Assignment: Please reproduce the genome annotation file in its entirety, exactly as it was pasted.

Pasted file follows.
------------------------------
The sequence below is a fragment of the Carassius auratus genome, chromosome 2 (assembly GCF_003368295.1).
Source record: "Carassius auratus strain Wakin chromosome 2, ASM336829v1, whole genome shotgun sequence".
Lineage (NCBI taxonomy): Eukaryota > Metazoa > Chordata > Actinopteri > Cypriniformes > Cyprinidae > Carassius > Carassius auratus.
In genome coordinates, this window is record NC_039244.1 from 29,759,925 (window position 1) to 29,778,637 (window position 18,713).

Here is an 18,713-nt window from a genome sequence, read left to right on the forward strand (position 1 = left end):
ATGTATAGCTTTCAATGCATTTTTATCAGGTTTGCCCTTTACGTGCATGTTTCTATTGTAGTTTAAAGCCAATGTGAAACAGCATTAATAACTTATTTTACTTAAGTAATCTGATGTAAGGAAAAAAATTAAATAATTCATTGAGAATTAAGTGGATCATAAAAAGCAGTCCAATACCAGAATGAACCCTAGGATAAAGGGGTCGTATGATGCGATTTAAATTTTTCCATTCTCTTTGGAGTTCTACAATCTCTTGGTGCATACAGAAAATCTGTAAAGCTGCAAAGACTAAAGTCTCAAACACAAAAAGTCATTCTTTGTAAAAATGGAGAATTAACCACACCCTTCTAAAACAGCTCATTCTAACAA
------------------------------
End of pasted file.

The sequence below is a fragment of the Carassius auratus genome, chromosome 2 (assembly GCF_003368295.1).
Source record: "Carassius auratus strain Wakin chromosome 2, ASM336829v1, whole genome shotgun sequence".
Lineage (NCBI taxonomy): Eukaryota > Metazoa > Chordata > Actinopteri > Cypriniformes > Cyprinidae > Carassius > Carassius auratus.
In genome coordinates, this window is record NC_039244.1 from 29,759,925 (window position 1) to 29,778,637 (window position 18,713).

Here is an 18,713-nt window from a genome sequence, read left to right on the forward strand (position 1 = left end):
ATGTATAGCTTTCAATGCATTTTTATCAGGTTTGCCCTTTACGTGCATGTTTCTATTGTAGTTTAAAGCCAATGTGAAACAGCATTAATAACTTATTTTACTTAAGTAATCTGATGTAAGGAAAAAAATTAAATAATTCATTGAGAATTAAGTGGATCATAAAAAGCAGTCCAATACCAGAATGAACCCTAGGATAAAGGGGTCGTATGATGCGATTTAAATTTTTCCATTCTCTTTGGAGTTCTACAATCTCTTGGTGCATACAGAAAATCTGTAAAGCTGCAAAGACTAAAGTCTCAAACACAAAAAGTCATTCTTTGTAAAAATGGAGAATTAACCACACCCTTCTAAAACAGCTCATTCTAACAA